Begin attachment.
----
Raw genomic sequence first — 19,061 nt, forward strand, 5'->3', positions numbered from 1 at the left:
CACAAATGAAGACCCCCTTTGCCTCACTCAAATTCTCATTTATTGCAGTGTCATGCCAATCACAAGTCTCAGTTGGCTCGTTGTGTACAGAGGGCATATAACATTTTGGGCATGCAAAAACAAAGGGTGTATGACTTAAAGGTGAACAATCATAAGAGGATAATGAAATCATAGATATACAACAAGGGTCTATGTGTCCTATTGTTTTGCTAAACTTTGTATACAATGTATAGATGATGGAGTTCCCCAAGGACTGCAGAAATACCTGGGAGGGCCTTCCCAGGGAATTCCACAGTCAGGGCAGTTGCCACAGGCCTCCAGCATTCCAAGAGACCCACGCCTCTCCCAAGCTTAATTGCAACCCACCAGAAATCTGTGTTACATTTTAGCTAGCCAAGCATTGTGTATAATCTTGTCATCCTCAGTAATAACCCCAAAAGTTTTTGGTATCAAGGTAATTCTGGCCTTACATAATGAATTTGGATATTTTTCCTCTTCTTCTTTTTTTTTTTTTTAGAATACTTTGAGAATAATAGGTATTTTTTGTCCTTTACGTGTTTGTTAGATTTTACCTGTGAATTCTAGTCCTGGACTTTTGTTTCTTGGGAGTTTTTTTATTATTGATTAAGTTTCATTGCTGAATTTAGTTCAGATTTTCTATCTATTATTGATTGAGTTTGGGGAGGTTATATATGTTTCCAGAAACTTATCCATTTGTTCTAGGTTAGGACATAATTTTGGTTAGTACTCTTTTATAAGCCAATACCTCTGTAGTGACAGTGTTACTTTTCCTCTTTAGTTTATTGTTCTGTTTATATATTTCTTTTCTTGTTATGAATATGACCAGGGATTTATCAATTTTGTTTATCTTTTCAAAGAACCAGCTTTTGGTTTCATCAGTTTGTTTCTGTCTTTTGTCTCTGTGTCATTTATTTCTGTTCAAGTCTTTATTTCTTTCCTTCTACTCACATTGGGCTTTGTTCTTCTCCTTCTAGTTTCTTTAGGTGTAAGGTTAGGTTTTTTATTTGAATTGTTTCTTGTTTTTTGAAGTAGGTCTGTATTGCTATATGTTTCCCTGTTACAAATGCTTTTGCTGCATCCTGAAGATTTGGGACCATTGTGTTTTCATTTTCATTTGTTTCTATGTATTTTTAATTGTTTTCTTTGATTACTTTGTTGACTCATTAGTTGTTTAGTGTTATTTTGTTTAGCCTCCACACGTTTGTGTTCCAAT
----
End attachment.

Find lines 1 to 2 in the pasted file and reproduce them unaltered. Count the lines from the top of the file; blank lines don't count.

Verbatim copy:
Raw genomic sequence first — 19,061 nt, forward strand, 5'->3', positions numbered from 1 at the left:
CACAAATGAAGACCCCCTTTGCCTCACTCAAATTCTCATTTATTGCAGTGTCATGCCAATCACAAGTCTCAGTTGGCTCGTTGTGTACAGAGGGCATATAACATTTTGGGCATGCAAAAACAAAGGGTGTATGACTTAAAGGTGAACAATCATAAGAGGATAATGAAATCATAGATATACAACAAGGGTCTATGTGTCCTATTGTTTTGCTAAACTTTGTATACAATGTATAGATGATGGAGTTCCCCAAGGACTGCAGAAATACCTGGGAGGGCCTTCCCAGGGAATTCCACAGTCAGGGCAGTTGCCACAGGCCTCCAGCATTCCAAGAGACCCACGCCTCTCCCAAGCTTAATTGCAACCCACCAGAAATCTGTGTTACATTTTAGCTAGCCAAGCATTGTGTATAATCTTGTCATCCTCAGTAATAACCCCAAAAGTTTTTGGTATCAAGGTAATTCTGGCCTTACATAATGAATTTGGATATTTTTCCTCTTCTTCTTTTTTTTTTTTTTAGAATACTTTGAGAATAATAGGTATTTTTTGTCCTTTACGTGTTTGTTAGATTTTACCTGTGAATTCTAGTCCTGGACTTTTGTTTCTTGGGAGTTTTTTTATTATTGATTAAGTTTCATTGCTGAATTTAGTTCAGATTTTCTATCTATTATTGATTGAGTTTGGGGAGGTTATATATGTTTCCAGAAACTTATCCATTTGTTCTAGGTTAGGACATAATTTTGGTTAGTACTCTTTTATAAGCCAATACCTCTGTAGTGACAGTGTTACTTTTCCTCTTTAGTTTATTGTTCTGTTTATATATTTCTTTTCTTGTTATGAATATGACCAGGGATTTATCAATTTTGTTTATCTTTTCAAAGAACCAGCTTTTGGTTTCATCAGTTTGTTTCTGTCTTTTGTCTCTGTGTCATTTATTTCTGTTCAAGTCTTTATTTCTTTCCTTCTACTCACATTGGGCTTTGTTCTTCTCCTTCTAGTTTCTTTAGGTGTAAGGTTAGGTTTTTTATTTGAATTGTTTCTTGTTTTTTGAAGTAGGTCTGTATTGCTATATGTTTCCCTGTTACAAATGCTTTTGCTGCATCCTGAAGATTTGGGACCATTGTGTTTTCATTTTCATTTGTTTCTATGTATTTTTAATTGTTTTCTTTGATTACTTTGTTGACTCATTAGTTGTTTAGTGTTATTTTGTTTAGCCTCCACACGTTTGTGTTCCAAT